150 Profiles: Kiri Bird

As we mark the 150th anniversary of confederation, The Philanthropist is profiling Canadians from across the non-profit sector and putting a face to 150 individuals who work or volunteer in Canada’s social sector.

Name: Kiri Bird

Current role in the sector: Manager, Local Economic Development Lab, an initiative of Ecotrust Canada and RADIUS SFU

What was your first job in the sector or a defining moment?
From 2012-2013 in the Sacred Valley of Peru, I founded an immersive cultural tourism program, brokering relationships between Indigenous artisans and diverse tourist groups through innovative programming. The work was adventurous, challenging and dynamic, and required me to respectfully and tactfully manage relationships in multiple languages in a cross-cultural context. It was defining because I had an opportunity to build a program from the ground up, employing my creative and strategic skill set. Because of the groundwork I led on this program and systems I initiated, direct sales of textiles in Indigenous communities increased more than tenfold the following year, creating hundreds of opportunities for experiential learning and economic exchange.

Describe your desk/workspace.
Empty! I am mostly away from my desk, in meetings offsite and in the Downtown Eastside community. On my desk I keep some items bought from local social enterprises and entrepreneurs, and pictures of past Local Economic Development Lab graduate student project coordinators.

What are you reading or following that has expanded your understanding of the non-profit sector?
I read an interview from the LEAP Dialogues in the Stanford Social Innovation Review last fall that caught my attention, which discussed the opportunity for design thinking to enhance the human-centered design (HCD) work that non-profits do intuitively well, but aren’t always approaching with rigour. Many of the non-profits that I engage with, in particular those practicing asset based community development, recognize HCD in their own work and are wary of the new and perhaps alienating language of the design world. I think the value of HCD in non-profits is to get systematic about data collection and in building accountability structures to quickly review, analyze, and iterate programs based on real evidence.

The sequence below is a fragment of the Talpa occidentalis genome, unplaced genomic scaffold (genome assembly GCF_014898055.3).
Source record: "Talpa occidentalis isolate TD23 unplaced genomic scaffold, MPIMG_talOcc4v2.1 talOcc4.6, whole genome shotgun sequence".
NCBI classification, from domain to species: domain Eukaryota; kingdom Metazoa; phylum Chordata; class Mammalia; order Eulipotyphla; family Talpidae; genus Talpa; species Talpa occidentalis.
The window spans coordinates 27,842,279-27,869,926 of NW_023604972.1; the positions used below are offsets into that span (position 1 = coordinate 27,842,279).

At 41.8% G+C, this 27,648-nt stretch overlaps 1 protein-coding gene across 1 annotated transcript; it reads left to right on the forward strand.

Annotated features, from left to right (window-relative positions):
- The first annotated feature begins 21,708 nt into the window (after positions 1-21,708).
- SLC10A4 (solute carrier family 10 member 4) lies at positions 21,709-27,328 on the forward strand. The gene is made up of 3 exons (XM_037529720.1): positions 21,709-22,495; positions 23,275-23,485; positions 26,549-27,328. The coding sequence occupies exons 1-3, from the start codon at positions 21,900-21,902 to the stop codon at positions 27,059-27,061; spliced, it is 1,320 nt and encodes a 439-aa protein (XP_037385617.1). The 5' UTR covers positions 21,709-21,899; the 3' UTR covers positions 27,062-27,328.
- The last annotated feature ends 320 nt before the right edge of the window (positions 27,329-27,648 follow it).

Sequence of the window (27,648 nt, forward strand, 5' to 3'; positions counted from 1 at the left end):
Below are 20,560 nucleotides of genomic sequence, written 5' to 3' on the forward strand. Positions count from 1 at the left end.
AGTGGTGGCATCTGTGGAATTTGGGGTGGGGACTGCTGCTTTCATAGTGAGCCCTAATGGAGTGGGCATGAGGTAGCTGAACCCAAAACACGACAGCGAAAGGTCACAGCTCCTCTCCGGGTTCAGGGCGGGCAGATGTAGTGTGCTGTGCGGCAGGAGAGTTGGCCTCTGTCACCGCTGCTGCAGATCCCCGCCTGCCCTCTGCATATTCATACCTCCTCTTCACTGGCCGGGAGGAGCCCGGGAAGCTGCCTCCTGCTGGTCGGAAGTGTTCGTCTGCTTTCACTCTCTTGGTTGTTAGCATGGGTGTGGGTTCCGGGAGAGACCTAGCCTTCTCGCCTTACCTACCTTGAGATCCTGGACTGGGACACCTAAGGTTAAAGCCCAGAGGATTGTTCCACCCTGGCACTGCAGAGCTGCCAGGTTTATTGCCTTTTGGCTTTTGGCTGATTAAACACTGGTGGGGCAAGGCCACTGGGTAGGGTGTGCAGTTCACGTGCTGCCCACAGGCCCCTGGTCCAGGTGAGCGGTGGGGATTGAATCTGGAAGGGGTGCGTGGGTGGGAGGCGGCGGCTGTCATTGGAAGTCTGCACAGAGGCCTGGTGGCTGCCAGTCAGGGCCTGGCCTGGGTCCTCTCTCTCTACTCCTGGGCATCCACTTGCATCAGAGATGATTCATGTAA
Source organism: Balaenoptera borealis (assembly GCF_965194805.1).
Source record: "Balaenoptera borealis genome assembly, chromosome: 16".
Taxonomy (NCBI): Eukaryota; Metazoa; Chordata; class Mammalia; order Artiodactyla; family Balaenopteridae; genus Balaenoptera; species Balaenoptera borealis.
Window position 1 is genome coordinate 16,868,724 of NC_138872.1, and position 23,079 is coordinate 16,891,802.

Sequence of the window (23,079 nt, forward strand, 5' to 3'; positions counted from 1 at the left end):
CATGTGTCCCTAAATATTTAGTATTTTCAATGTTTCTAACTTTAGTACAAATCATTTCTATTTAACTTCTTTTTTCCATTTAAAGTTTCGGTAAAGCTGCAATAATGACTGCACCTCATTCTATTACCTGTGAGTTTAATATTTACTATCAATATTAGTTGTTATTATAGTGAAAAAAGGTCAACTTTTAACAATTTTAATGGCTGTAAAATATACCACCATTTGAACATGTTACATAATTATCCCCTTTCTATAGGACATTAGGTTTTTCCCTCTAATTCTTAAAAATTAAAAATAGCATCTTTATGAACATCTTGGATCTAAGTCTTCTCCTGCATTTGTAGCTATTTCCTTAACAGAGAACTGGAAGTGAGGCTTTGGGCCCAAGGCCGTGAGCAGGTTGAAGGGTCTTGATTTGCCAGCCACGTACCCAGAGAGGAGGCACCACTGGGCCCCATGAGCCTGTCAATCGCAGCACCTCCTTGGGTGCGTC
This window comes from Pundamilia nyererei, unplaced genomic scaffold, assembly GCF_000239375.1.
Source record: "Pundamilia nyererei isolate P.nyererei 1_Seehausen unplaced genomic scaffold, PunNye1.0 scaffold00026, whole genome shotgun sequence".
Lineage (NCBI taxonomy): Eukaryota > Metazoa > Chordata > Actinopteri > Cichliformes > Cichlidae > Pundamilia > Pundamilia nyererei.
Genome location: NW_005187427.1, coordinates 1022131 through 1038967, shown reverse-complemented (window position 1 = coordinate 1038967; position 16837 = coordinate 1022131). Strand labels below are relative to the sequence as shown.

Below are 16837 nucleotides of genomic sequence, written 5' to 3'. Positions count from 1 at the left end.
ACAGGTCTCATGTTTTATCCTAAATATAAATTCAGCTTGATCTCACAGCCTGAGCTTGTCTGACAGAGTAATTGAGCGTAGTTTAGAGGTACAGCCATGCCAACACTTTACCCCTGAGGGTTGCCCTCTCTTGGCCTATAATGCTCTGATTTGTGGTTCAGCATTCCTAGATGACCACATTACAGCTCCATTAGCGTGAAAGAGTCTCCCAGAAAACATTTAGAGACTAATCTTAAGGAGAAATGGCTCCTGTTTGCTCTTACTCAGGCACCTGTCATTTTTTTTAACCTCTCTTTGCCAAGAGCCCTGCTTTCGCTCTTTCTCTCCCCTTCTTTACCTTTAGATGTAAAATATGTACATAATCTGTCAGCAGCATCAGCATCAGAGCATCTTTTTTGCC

What do you think our sector needs to be thinking about?
Right now I’m thinking about the different roles required in creating systems change, and how we can, as a sector start to see ourselves as part of a larger stage of actors. Recognizing that today’s issues and challenges are too great for any one organization or solution—I’m interested in how we can hold and foster the tandem capacities of humility, to know when we aren’t the best person or organization for a particular job, and boldness, to step up and step into a leading role when we are.

Do you know someone we should profile as part of this series? Email us at philanthropistprofiles@gmail.com


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